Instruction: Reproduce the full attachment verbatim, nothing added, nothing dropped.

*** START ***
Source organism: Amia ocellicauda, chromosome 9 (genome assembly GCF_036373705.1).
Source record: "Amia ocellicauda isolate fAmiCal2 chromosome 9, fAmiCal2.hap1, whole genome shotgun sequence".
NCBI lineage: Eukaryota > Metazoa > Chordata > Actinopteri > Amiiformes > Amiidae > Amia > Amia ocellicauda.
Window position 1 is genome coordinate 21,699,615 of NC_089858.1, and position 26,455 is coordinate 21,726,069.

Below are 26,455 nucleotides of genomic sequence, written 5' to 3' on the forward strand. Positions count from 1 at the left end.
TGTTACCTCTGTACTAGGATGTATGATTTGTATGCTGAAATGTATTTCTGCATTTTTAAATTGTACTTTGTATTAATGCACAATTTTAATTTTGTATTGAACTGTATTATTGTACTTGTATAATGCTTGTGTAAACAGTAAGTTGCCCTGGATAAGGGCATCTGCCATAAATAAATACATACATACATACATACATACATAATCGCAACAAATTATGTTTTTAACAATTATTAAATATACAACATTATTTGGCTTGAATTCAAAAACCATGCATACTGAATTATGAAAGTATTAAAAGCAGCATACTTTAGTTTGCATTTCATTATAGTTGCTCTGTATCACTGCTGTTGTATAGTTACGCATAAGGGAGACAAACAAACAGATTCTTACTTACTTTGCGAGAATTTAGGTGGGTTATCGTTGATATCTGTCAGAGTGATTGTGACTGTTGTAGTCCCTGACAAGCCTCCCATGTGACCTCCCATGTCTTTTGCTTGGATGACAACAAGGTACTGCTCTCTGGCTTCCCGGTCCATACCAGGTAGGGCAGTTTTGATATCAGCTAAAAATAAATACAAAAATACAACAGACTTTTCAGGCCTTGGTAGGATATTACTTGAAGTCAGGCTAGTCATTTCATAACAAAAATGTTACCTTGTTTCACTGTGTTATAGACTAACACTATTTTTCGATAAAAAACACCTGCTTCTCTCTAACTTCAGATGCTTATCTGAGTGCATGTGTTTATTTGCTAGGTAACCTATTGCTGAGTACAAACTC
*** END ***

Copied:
Source organism: Amia ocellicauda, chromosome 9 (genome assembly GCF_036373705.1).
Source record: "Amia ocellicauda isolate fAmiCal2 chromosome 9, fAmiCal2.hap1, whole genome shotgun sequence".
NCBI lineage: Eukaryota > Metazoa > Chordata > Actinopteri > Amiiformes > Amiidae > Amia > Amia ocellicauda.
Window position 1 is genome coordinate 21,699,615 of NC_089858.1, and position 26,455 is coordinate 21,726,069.

Below are 26,455 nucleotides of genomic sequence, written 5' to 3' on the forward strand. Positions count from 1 at the left end.
TGTTACCTCTGTACTAGGATGTATGATTTGTATGCTGAAATGTATTTCTGCATTTTTAAATTGTACTTTGTATTAATGCACAATTTTAATTTTGTATTGAACTGTATTATTGTACTTGTATAATGCTTGTGTAAACAGTAAGTTGCCCTGGATAAGGGCATCTGCCATAAATAAATACATACATACATACATACATACATAATCGCAACAAATTATGTTTTTAACAATTATTAAATATACAACATTATTTGGCTTGAATTCAAAAACCATGCATACTGAATTATGAAAGTATTAAAAGCAGCATACTTTAGTTTGCATTTCATTATAGTTGCTCTGTATCACTGCTGTTGTATAGTTACGCATAAGGGAGACAAACAAACAGATTCTTACTTACTTTGCGAGAATTTAGGTGGGTTATCGTTGATATCTGTCAGAGTGATTGTGACTGTTGTAGTCCCTGACAAGCCTCCCATGTGACCTCCCATGTCTTTTGCTTGGATGACAACAAGGTACTGCTCTCTGGCTTCCCGGTCCATACCAGGTAGGGCAGTTTTGATATCAGCTAAAAATAAATACAAAAATACAACAGACTTTTCAGGCCTTGGTAGGATATTACTTGAAGTCAGGCTAGTCATTTCATAACAAAAATGTTACCTTGTTTCACTGTGTTATAGACTAACACTATTTTTCGATAAAAAACACCTGCTTCTCTCTAACTTCAGATGCTTATCTGAGTGCATGTGTTTATTTGCTAGGTAACCTATTGCTGAGTACAAACTC